I called the program “Brain first. Body second.” because the process that I came upon during those three years, looking back was that I had to reprogram my mind first in order to have the lasting, permanent, authentic results that my body shows the world, second. It is the only way and I am so passionate about it because we aren’t serving women. What we are doing is handing them a wellness handbook starting at chapter 4. They are Googling diet and exercise and trying the same ones over and over. They are failing, they are yo-yoing and blaming themselves because all they are looking at is what to eat, when to eat, when to exercise and what to do. They do great for awhile, but until they have made that mental shift, which is a very deep, specific process involving the self-conscious that nobody talks about, they will always revert back to the habits and identities that they have held around their weight and body image. That is why it is called “Brain first. Body second.”
Why did you decide to take out a billboard in Times Square?
When I launched my business, I was so passionate about it, but I am also realistic and understand that just because you have a fantastic idea doesn’t mean that if you build it, they will come. I built it and couldn’t wait, but the reality is that I’m not Kylie Jenner or Oprah and I’m not a woman with 900,000 followers on Instagram where I could just talk about my process. It didn’t have the social proof and credibility yet. I have a lovely following of women, but it’s small and those women have done amazingly well on my program. I have a mission that I will not stop to reach the millions of women that I know call themselves fat, lazy and other terrible names. They are crying themselves to sleep at night. Their marriages are at risk They don’t have a sex life because they are self-conscious. They are short with their kids. They have medical health issues.
Getting to the billboard at Times Square – I launched my business. I had done some Facebook ads. I was starting to get some traction. I did hire a publicist realizing that I wanted the media coverage because that would be the loudest voice that I could get out there. We pitched and re-pitched my program. Two outlets picked us up – a podcast and a local station (KATU, Portland) and I’m so grateful they gave me a spot. I did get clients, then that was it.
I was frustrated because I beta-tested my program with the clients that I already established in my wellness business and the results were mind blowing. I knew that if the results were mind blowing for these people who were everyday women, just like me, that they would be equally successful on a mass scale. We weren’t getting the message out like I had wanted and the opportunity came along. The space was available. The cost was a stretch, but I could swing it and I decided that I would take the risk and I would go big or go home. I knew that the language that I chose which said “Feeling Fat & Lazy?” would cause a stir.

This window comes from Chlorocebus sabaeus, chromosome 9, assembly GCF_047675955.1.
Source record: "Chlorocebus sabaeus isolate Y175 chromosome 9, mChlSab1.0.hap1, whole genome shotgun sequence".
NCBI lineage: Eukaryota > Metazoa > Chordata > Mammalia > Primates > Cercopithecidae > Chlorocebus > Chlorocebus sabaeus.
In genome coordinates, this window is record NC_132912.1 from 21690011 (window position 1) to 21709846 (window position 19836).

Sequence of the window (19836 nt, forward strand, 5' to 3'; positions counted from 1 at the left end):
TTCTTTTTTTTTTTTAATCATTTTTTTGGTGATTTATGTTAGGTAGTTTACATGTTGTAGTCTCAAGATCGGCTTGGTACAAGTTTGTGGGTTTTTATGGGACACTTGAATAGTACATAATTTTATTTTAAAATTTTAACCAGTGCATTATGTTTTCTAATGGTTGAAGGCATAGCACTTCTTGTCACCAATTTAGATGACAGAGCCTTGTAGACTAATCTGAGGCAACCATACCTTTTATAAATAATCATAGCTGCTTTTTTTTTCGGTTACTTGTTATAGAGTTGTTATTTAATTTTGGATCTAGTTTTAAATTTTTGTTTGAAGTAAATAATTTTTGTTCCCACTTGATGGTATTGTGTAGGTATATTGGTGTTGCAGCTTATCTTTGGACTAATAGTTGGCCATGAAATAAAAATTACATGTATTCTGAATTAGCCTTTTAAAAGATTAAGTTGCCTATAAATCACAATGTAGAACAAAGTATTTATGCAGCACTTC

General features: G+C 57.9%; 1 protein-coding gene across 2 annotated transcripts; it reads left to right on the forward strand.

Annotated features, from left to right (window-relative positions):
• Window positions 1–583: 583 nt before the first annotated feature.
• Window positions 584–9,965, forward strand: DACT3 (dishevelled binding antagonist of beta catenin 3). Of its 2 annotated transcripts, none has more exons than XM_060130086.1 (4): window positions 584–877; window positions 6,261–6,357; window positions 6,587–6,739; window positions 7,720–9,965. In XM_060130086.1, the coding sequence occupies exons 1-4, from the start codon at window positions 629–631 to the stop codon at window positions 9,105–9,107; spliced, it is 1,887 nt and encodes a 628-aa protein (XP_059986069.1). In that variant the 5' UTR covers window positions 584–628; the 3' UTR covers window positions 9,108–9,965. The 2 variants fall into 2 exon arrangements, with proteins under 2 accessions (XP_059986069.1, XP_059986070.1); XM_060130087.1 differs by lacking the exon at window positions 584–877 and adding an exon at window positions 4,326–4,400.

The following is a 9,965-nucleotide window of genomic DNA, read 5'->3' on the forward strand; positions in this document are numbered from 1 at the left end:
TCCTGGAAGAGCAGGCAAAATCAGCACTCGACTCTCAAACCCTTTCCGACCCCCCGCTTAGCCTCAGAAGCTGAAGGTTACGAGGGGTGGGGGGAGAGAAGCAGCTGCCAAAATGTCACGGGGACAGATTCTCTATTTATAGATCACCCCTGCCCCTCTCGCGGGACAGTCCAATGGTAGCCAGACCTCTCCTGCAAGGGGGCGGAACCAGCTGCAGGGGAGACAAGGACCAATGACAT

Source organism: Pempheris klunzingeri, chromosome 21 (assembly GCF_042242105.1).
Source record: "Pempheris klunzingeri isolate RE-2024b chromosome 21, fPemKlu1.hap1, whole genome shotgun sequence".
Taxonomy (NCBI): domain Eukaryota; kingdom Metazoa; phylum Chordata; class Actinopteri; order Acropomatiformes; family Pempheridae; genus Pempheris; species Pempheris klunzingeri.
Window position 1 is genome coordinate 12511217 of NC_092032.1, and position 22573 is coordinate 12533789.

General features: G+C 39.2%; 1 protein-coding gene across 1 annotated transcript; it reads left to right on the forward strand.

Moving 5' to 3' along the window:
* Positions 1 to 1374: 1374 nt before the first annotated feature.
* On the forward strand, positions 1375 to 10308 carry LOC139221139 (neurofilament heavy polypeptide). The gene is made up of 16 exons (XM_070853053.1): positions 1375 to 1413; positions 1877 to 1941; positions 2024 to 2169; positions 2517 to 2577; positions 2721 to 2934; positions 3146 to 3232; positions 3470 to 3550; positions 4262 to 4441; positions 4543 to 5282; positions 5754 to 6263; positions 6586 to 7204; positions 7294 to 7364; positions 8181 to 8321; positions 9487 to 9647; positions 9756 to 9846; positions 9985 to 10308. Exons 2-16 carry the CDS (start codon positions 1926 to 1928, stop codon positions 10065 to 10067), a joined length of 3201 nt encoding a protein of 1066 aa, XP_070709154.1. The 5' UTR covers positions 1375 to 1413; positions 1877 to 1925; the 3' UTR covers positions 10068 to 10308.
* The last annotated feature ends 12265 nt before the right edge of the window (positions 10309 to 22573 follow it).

What made you pick the polarizing words “Feeling Fat & Lazy?” for the Times Square billboard?
When the opportunity came along and I decided that I was going to do the billboard, then the next step was to figure out what the imagery and tagline would be. It came to me instantly. When I developed my program, it was research based. I was working for two years as a wellness coach, handing out diet and exercise programs. What I found was that 80% of my clients were not sticking to it for longer than two months. 20% could do it, but 80% were yo-yoing and that’s a staircase to downward health. They are gaining more weight and losing self-esteem.
I decided to dig more deeply and ask those women questions about what their mindset was. What I found was a common thread amongst them that mirrored how I was feeling as well. These women held a negative identity around food and their body image. They used terrible language silently, daily, to describe how they felt. They called themselves names. Unprompted, I asked them to list three or four names that they called themselves, whether it was out loud to others or secretly to themselves. The top two most common words that women reported, and the research was based on hundreds of women, were “I’m fat.” “I feel fat.” “I’m fat and lazy.” “I’m a lazy ass.” It was very disturbing, but I nodded my head because I called myself fat as well. I didn’t call myself lazy, but I called myself fat, a fat pig, and other names.
I decided to take those words and use them in the billboard, as risqué and controversial as I knew they would be, because I wanted them to act as a mirror to the women that are walking around saying those words to themselves. By asking them “Feeling fat and lazy?” – hopefully women would say no, feel great and walk on by, and this isn’t for you. But for the women who were ready to be honest with themselves and admit, “actually, I do”, then perhaps they would take five seconds and go to my URL and see on my homepage immediately that they don’t have to feel alone.
The imagery is also reflective and was purposefully done. I could have had a skinny woman on the billboard and said the same thing because I believe that at any size that you can feel fat and lazy. But then, I would have had backlash for that saying that I was skinny shaming. I chose an overweight women because, by far, most of the women that have contacted me over the past two-three years for help have been medically overweight. If they took their weight, BMI and height they would be classified as obese or borderline obese and these were the women, who were feeling by far, the worst about themselves. In my opinion, these are the women who are at the highest risk for health issues. The image of me superimposed is not a mocking image. The imagery is supposed to give a signal of what a healthy woman can look like, with their sparkle back, with a smile, looking fit, because I was the woman in the picture. I wasn’t 300 pounds, but I might as well have been. I felt the same way that she felt.